The first case of HIV in India was detected in 1986 among sex workers in Chennai. In 2015, the total number of people living with HIV in India was estimated at 21.17 lakhs, of which children account to 6.54%, as per the National Aids Control Organisation.
On World AIDS Day, Scroll.in interviewed children born to HIV-positive people in India who are now adults. Many children are told about their HIV-positive status around adolescence, and these experiences are often traumatic. Here’s what they have to say about living and growing with HIV.
Swara*, 18: ‘I was angry that I don’t have a mother like other children and now I also have a lifelong disease’
About a week ago, 18-year-old Swara read a pamphlet placed at a government hospital in Pune. The pamphlet described the various modes of HIV transmission. She has been visiting the hospital frequently with her father to collect medicines for both of them.
“I knew something was wrong with me and my father but no one had told me that I had HIV,” she said.
Swara first began to understand her disease at a gathering of teenagers living with HIV organised by a local charitable institute. “They just told us that the reason we all are taking medicines is because of a bimari – a disease – that can be transmitted by infected blood, needle,” she said. “They also told us that mothers can also pass the disease to their children. I have never got any needle prick, so I think I must have also got the disease from my mother but I don’t understand how my father got it.”
At the hospital when Swara read the pamphlet, she joined the dots and asked her father if the same disease had killed her mother when Swara herself was just two years old. “He asked me to shut up,” recalled Swara.
When Swara was in class six, she was put on antiretroviral therapy. She takes two medicines every day – one in the morning and the other in the evening. The habit earned her an embarrassing moniker at her tuition classes when her teacher started making poking fun at her and other students followed suit. “Everyone started calling me dava wali bai – medicine girl.”
The taunt followed Swara to school where the teasing escalated. When she was in class eight, she stained her uniform. “After that other students started calling me mutari [toilet] and I decided to stop going to school,” she said.
Swara who has decided to appear for her class ten exams as a private candidate this year. “I was angry that I don’t have a mother like other children and now I also have a lifelong disease,” she said. However, Swara has not lost hope. She plans to become a beautician. “For now, my medicine is my friend for life.”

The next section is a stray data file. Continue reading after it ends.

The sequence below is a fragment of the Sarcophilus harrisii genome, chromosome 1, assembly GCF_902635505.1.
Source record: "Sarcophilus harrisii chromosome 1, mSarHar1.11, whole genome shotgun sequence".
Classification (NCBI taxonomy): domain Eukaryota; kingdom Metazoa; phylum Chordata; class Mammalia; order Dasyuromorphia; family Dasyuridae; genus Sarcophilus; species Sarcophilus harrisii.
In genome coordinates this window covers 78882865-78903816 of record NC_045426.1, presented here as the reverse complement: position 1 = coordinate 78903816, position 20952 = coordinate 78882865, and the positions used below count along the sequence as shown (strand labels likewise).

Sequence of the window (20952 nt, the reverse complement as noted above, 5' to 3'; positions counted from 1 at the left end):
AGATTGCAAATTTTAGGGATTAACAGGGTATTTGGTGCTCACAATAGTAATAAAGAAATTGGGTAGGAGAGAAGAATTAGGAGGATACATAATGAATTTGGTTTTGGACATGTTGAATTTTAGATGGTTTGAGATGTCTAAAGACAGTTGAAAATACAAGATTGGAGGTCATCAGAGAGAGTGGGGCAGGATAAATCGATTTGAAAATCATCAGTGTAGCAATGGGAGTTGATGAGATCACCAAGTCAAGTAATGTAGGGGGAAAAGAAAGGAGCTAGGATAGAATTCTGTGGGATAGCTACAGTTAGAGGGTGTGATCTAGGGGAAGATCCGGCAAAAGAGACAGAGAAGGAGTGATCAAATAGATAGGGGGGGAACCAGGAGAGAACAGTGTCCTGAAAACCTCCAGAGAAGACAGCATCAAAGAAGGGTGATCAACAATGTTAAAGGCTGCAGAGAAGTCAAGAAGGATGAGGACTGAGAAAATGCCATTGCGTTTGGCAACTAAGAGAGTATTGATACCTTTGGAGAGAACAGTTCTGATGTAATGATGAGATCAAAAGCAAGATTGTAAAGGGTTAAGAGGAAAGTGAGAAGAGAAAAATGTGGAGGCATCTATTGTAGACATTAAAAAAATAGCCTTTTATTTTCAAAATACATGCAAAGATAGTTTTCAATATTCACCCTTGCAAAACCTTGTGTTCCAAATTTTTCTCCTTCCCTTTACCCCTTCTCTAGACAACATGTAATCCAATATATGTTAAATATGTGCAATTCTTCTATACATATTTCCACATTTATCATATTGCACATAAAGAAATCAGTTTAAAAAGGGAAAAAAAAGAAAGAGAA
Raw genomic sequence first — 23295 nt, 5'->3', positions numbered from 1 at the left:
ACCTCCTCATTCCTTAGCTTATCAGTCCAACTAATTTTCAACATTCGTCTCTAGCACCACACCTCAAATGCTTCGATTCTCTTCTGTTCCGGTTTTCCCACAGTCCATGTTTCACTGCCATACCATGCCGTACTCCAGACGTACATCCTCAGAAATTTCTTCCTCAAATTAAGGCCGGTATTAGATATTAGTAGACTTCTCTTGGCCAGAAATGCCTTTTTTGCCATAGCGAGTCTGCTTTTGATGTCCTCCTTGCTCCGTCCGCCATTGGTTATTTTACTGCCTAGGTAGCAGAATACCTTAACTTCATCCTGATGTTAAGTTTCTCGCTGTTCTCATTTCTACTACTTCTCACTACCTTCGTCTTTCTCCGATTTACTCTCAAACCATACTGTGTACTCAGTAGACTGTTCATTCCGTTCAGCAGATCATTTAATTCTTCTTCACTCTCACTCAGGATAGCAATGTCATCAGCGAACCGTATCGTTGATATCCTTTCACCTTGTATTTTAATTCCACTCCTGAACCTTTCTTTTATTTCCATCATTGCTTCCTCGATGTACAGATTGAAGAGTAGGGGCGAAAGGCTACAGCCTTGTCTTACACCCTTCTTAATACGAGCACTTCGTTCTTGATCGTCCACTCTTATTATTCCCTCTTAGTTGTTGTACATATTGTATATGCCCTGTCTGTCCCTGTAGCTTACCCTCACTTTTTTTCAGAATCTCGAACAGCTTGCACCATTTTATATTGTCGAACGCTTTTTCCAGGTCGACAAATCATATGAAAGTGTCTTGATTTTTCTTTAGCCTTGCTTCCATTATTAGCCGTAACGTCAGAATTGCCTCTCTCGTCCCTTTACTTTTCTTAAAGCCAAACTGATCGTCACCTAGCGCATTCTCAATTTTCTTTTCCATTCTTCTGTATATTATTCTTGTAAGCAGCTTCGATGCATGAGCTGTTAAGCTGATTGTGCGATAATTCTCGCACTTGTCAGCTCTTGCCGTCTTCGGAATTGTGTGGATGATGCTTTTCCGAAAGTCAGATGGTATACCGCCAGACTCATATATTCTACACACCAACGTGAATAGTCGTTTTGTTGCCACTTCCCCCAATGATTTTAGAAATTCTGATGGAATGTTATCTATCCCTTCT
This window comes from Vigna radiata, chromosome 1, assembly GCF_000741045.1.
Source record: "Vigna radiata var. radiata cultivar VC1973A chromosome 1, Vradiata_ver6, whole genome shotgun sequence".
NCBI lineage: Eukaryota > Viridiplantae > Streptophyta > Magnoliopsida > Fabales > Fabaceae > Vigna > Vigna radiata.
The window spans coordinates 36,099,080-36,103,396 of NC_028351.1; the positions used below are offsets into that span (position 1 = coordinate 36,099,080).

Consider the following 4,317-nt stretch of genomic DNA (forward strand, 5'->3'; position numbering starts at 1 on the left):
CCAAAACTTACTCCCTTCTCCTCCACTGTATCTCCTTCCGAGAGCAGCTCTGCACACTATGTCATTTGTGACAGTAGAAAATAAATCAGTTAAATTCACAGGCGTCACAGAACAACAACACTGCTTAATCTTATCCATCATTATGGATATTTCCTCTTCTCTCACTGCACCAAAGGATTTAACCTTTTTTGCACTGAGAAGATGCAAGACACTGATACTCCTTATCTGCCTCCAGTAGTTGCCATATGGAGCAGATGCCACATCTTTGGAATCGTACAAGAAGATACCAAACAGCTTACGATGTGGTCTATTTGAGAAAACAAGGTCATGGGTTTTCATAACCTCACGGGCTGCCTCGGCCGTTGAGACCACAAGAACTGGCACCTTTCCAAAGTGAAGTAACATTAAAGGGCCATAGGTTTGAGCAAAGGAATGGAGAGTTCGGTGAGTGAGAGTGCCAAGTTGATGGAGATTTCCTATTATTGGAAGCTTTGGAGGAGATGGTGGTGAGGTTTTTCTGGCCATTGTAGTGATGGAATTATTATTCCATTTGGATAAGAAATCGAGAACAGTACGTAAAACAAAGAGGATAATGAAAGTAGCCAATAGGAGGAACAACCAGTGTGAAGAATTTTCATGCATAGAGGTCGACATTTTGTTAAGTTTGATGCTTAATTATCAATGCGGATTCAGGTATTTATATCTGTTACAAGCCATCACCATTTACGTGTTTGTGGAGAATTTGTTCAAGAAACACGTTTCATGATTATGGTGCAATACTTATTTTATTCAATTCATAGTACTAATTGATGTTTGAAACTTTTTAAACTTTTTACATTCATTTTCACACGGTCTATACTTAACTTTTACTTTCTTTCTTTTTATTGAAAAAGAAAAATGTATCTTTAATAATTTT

Dinesh Kumar Yadav, 30: ‘I want people to know that there is nothing a HIV positive person cannot do’
Dinesh Kumar Yadav, 30, spent many years of his childhood being ill. Every three months, his parents would take him from their home at Jaunpur city in Uttar Pradesh to a doctor in Mumbai. All three were HIV positive and the city had no facilities that treated HIV patients.
Yadav remembers those days and said, “I was not allowed to go out and play. I would be often weak and sick.”
While he was told about his disease when he was about 12 and started visiting the doctor in Mumbai, he did not understand it until he was nearly 20. An anti-retroviral treatment centre had started in Varanasi, which is near Juanpur, and he started going there.
Yadav talked about the the pity he got from everyone who knew he was HIV positive. He said, “Itna jante the ki AIDS hai to kuch dino ke mehman hai. I knew that I would be alive only for a few years. That really depressed me.”
Yadav got involved with the Network of Positive People in Varanasi, which works for the rights and dignity of HIV positive people. “I recovered after meeting more people like me,” he said. “I wanted to help others too in a similar situation like me.” He later established the Jaunpur Network for Positive People.
Yadav has moving ahead completing his post graduate degree in philosophy and getting married to a woman who is also HIV positive. He now works in a project involving preventing mother to child transmission of the disease in Jaunpur.